“There needs to be prayer more than anything else …”

There’s got to be lying on the floor and begging God to do something that only He can do. It doesn’t take much to stir up emotions in a stadium, but emotions don’t even make it to the car. They don’t go home with you.

Follow up for something like this is so key. They need to have a net in their church to where people don’t just slip right through the cracks.

I think one of the biggest mission fields of the church is the little circles of friends and relationships of each member of that church: the one that we come home and live next to, people that we sit next to in a cubicle, people that are in the desk next to us at school.

That is the untapped, the untouched mission field in so many ways. … There’s a person right next to your cubicle that needs hope. But in many ways, we’re not as close to Jesus as we should be, and they know it.

Learn how to share the Gospel with the people around you »

Q/ So the band is made up of youth workers and youth pastors. Tell us why you love young people and why they’re such an important part of God’s kingdom.

A/ For me, it’s just that I’m doing the ministry that God has called me to; and when you finally discover the ministry that you’re here for, it becomes the coolest, best ministry ever. …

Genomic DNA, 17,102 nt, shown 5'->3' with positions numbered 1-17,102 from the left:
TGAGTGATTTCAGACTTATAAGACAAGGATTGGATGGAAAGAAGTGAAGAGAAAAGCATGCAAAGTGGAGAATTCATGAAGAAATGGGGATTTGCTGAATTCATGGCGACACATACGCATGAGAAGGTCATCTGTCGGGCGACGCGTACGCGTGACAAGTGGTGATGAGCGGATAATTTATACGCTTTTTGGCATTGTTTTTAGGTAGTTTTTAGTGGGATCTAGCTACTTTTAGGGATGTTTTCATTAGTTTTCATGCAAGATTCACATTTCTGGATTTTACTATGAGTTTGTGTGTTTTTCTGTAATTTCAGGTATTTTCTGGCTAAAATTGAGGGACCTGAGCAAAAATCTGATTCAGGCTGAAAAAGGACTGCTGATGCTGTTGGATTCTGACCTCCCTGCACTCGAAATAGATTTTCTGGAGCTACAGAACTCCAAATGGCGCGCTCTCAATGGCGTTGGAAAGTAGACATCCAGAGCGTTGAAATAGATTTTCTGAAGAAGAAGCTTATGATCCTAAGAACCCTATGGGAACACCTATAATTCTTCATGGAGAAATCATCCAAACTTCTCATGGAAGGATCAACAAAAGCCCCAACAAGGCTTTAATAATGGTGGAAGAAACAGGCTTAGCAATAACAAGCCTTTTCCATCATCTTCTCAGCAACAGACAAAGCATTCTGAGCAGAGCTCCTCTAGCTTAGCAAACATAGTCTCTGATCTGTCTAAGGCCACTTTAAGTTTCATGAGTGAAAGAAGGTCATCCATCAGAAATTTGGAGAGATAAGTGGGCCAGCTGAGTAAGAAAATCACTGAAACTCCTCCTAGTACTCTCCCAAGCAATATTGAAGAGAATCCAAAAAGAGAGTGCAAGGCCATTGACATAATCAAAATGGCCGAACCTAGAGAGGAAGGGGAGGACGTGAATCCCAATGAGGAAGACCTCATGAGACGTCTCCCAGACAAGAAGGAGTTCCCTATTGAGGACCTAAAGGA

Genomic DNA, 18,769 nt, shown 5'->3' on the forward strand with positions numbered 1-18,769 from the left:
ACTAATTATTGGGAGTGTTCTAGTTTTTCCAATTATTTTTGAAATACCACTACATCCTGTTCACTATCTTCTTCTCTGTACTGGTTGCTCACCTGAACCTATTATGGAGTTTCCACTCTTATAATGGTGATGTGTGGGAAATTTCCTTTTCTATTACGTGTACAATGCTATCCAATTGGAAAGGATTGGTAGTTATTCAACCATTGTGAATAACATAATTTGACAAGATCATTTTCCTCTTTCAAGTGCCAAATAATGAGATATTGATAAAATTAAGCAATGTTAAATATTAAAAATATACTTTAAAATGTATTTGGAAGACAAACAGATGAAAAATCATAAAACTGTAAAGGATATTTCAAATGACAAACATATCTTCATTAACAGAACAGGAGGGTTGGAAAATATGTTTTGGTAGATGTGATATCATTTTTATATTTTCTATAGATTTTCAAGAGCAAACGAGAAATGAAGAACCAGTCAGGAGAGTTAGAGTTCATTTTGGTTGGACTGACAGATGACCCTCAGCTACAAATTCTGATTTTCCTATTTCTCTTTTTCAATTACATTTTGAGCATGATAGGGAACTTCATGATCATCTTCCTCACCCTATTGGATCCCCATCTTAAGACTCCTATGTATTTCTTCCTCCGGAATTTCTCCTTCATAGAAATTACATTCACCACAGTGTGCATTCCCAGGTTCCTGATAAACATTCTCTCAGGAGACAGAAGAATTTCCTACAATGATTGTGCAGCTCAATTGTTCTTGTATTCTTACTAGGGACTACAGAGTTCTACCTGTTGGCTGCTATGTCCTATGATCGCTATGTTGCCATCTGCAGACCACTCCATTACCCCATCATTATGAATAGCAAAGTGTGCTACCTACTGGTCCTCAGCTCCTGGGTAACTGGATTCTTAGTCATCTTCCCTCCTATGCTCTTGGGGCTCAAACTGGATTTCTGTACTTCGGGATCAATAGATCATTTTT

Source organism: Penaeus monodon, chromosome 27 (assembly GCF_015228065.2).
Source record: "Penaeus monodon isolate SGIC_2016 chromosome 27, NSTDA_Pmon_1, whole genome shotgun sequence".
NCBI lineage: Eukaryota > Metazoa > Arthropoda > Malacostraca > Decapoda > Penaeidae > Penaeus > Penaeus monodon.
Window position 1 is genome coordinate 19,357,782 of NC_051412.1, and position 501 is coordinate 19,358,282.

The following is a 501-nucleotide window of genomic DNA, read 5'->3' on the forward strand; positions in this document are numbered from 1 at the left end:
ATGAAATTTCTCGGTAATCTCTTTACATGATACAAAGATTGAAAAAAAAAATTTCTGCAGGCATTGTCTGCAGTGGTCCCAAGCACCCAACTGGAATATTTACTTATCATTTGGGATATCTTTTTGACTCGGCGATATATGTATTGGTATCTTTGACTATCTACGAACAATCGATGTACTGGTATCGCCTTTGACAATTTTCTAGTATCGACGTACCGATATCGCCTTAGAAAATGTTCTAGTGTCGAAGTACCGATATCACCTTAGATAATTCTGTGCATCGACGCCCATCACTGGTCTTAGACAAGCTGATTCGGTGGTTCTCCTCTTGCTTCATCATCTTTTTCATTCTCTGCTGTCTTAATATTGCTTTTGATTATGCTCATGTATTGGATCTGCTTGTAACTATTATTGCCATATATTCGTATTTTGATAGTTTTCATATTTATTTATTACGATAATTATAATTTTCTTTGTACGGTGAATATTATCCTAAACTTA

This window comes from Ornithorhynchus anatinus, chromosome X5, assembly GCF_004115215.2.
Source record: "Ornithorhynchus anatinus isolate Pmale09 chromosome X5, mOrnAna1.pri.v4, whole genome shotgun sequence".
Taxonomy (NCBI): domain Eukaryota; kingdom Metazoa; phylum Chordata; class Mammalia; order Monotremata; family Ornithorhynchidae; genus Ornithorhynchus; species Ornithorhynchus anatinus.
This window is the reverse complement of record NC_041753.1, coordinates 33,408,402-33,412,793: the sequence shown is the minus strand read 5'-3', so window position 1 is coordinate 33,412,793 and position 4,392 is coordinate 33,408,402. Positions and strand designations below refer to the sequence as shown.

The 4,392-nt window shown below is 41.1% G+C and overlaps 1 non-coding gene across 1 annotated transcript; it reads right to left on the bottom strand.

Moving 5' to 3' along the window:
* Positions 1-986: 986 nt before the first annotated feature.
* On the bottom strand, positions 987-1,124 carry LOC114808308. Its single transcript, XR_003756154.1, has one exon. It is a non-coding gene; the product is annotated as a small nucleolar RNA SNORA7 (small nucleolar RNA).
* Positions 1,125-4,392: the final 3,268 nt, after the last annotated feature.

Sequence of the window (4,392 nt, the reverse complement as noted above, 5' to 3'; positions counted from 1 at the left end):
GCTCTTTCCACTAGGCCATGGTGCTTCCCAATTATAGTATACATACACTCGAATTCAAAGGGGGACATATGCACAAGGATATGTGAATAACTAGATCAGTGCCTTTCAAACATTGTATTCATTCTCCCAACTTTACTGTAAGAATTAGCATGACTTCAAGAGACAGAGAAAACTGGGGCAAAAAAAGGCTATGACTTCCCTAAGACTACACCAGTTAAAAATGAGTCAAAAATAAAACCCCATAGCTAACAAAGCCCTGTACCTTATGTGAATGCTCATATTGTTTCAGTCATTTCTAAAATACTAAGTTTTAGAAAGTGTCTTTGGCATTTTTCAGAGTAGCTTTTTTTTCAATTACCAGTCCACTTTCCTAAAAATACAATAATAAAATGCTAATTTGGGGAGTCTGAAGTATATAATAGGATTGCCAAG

“Teenagers are honest …”

To me, I love it because teenagers are honest. You don’t have to wonder what they’re thinking. It’s on their t-shirt or their notebook or their arm. It’s right out there. They crave relationships, and that is how God finds us. That’s what God seeks of us is relationship, so it’s a perfect match.

Q/ I read a statistic that said most people who make a lasting decision to follow Jesus Christ make that decision before they turn 18. What do you think is an important age for people to learn about faith?

A/ Sixth grade is a big year because they’re in middle school and everything changes. But I think that most crucial age is ninth grade because you had some sort of cool going for you in middle school–some kind of order to your life–and now all of a sudden you’re a nobody in a land of giants.

Ninth grade is dark. It seems to be that students have to start deciding, “What am I willing to do to have friends? Who am I willing to be?” At that moment they start looking around. They could conceivably change their entire look and wardrobe just to have a group to sit with at lunch. And I pray that doesn’t sound like I’m saying that they’re shallow, but for a teenager, friendships and relationships, that is the biggest asset in their lives. …